DAVIS -- Seldom do we hear about the effects of paralysis being reversed, especially for our pets!
But that's exactly the kind of second chance Leah, a four-year-old border collie from Grass Valley, received after being treated recently at UC Davis Veterinary Hospital.
"She has resumed pretty much her old lifestyle," exclaimed Leah's owner, Fran Cole. "You know, digging in bushes for squirrels, and spending her days ... you know, she loves to be outside."
For Leah though, those days came to a screeching halt six months ago when she went missing for a day. When she returned, Fran knew something just wasn't right with her.
"She had a gash in her face," Cole said. "She was recovering nicely, but then on the third day she had a very devastating deterioration in her condition, and she was unable to walk at that point."
Leah was completely paralyzed from the trauma she endured. Some have speculated maybe a deer had kicked her in the head, while others say she could have been struck by a car. One thing they did know for sure was that Leah was in bad shape.
"Most times when this happens the animal or person dies," said Dr. Karen Vernau, the chief of neurological surgery at the hospital. "I mean something happened because the bone was broken and totally pulled off the back of the head. So there was some major trauma to do that. It just didn't slip out on its own."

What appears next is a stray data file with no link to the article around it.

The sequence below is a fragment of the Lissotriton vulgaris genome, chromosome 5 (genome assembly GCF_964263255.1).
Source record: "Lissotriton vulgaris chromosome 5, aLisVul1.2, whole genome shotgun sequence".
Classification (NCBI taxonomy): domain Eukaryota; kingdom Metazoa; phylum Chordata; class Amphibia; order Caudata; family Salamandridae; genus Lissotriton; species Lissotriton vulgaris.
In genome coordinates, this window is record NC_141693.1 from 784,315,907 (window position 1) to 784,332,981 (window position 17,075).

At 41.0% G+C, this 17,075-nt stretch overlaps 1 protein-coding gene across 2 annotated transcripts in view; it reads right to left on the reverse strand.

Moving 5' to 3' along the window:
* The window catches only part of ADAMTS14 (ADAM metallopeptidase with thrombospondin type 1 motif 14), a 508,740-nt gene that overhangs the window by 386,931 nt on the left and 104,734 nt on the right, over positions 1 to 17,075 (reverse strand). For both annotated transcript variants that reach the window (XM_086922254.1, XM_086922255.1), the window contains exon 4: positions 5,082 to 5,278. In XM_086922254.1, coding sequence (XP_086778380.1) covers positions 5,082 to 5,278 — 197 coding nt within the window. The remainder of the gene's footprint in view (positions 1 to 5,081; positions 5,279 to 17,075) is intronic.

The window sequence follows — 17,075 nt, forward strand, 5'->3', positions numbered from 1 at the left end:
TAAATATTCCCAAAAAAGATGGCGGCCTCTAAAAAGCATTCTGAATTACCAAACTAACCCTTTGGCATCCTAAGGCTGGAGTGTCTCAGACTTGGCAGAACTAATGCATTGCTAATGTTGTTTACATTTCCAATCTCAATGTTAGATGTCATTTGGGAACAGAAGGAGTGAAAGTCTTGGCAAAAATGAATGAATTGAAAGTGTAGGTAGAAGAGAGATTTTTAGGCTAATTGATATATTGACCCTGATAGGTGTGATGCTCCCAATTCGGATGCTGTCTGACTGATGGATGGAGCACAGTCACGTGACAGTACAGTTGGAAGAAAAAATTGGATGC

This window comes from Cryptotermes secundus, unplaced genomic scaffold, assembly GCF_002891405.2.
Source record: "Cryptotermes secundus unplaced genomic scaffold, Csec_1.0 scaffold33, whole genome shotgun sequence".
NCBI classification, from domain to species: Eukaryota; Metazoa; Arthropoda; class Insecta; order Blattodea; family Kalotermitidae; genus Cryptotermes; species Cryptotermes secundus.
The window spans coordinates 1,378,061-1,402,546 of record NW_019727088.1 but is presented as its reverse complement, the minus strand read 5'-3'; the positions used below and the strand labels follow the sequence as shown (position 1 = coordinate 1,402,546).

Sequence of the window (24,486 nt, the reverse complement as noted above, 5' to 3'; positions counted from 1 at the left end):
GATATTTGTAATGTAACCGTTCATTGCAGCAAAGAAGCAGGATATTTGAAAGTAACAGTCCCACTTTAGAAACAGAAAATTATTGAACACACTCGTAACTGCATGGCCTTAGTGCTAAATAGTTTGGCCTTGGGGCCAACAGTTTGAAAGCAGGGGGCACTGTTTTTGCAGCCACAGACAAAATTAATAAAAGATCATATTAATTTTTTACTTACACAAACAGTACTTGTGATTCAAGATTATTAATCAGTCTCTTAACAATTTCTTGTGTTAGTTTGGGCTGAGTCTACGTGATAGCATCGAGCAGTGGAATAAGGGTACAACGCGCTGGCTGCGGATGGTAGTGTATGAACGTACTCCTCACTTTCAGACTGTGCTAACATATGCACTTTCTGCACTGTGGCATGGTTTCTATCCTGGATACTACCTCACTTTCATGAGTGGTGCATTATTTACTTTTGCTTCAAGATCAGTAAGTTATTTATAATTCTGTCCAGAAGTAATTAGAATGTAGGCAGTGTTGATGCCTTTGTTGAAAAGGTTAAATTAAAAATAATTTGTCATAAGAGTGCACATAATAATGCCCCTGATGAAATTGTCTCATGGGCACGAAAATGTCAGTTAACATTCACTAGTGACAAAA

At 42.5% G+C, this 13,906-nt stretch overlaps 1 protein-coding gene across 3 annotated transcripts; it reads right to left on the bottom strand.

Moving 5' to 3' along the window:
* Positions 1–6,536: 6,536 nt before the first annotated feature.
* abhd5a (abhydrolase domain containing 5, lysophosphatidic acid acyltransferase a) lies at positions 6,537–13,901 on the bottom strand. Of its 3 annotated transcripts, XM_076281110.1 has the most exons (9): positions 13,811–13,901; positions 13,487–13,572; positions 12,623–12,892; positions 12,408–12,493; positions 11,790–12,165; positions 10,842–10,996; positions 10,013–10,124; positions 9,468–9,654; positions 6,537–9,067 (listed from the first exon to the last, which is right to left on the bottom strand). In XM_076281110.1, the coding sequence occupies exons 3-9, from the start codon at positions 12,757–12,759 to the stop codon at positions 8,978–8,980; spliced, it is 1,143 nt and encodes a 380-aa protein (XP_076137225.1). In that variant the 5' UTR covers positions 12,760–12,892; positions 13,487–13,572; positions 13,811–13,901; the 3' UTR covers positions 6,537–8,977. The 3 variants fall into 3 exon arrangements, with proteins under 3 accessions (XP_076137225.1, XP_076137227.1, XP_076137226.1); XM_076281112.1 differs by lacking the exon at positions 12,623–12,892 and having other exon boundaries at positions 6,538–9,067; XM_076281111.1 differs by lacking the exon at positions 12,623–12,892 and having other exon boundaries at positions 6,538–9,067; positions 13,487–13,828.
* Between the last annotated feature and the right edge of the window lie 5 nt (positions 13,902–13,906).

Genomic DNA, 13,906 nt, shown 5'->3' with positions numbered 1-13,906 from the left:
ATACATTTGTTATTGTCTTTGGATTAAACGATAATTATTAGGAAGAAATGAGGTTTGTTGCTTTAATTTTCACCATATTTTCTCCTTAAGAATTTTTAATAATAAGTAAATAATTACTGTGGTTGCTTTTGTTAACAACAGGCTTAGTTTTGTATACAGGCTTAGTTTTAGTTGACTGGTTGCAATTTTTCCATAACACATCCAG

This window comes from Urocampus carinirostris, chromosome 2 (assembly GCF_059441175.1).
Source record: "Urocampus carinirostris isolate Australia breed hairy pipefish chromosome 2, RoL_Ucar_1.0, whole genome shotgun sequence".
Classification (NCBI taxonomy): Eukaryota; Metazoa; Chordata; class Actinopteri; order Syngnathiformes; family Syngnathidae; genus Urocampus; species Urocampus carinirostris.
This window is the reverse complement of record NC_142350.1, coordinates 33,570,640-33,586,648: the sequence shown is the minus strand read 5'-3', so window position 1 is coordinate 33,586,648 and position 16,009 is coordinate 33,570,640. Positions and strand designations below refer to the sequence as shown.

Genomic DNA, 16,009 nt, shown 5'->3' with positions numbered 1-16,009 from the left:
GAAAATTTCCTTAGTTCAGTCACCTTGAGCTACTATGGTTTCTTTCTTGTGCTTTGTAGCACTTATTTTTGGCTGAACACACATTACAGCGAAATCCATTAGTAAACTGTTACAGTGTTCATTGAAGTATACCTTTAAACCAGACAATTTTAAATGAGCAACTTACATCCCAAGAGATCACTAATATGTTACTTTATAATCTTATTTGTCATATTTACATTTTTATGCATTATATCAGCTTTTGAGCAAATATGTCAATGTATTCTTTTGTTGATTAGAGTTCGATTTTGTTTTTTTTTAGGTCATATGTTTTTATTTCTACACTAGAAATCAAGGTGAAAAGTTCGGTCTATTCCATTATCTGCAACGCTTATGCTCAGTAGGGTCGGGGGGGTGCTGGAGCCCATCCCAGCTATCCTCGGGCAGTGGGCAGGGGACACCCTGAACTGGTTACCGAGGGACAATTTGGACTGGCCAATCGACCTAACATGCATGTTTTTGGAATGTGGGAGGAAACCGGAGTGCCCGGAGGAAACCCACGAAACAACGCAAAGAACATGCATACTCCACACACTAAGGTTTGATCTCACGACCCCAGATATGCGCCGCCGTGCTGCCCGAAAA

Leah's spinal column had detached from the back of her head. Vernau and her team not only had to fit the bones back together, but also relieve the compression on both her brain and spinal cord. It was a complicated process and there was no guarantee Leah would walk again.
"One day she started to move a little bit of her leg," Cole said. "She would wag her tail when I came into the room."
Leah then began rehabilitation. Acupuncture and water treadmill therapy got her back into shape and ready to go home.
"I want to give people hope," said Cole. "People who have animals that seem as if there is no hope for them at all. If you talk to the right experts and receive the type of quality care that I have here, you know there is good hope your dog can make it, and I just want to share that message."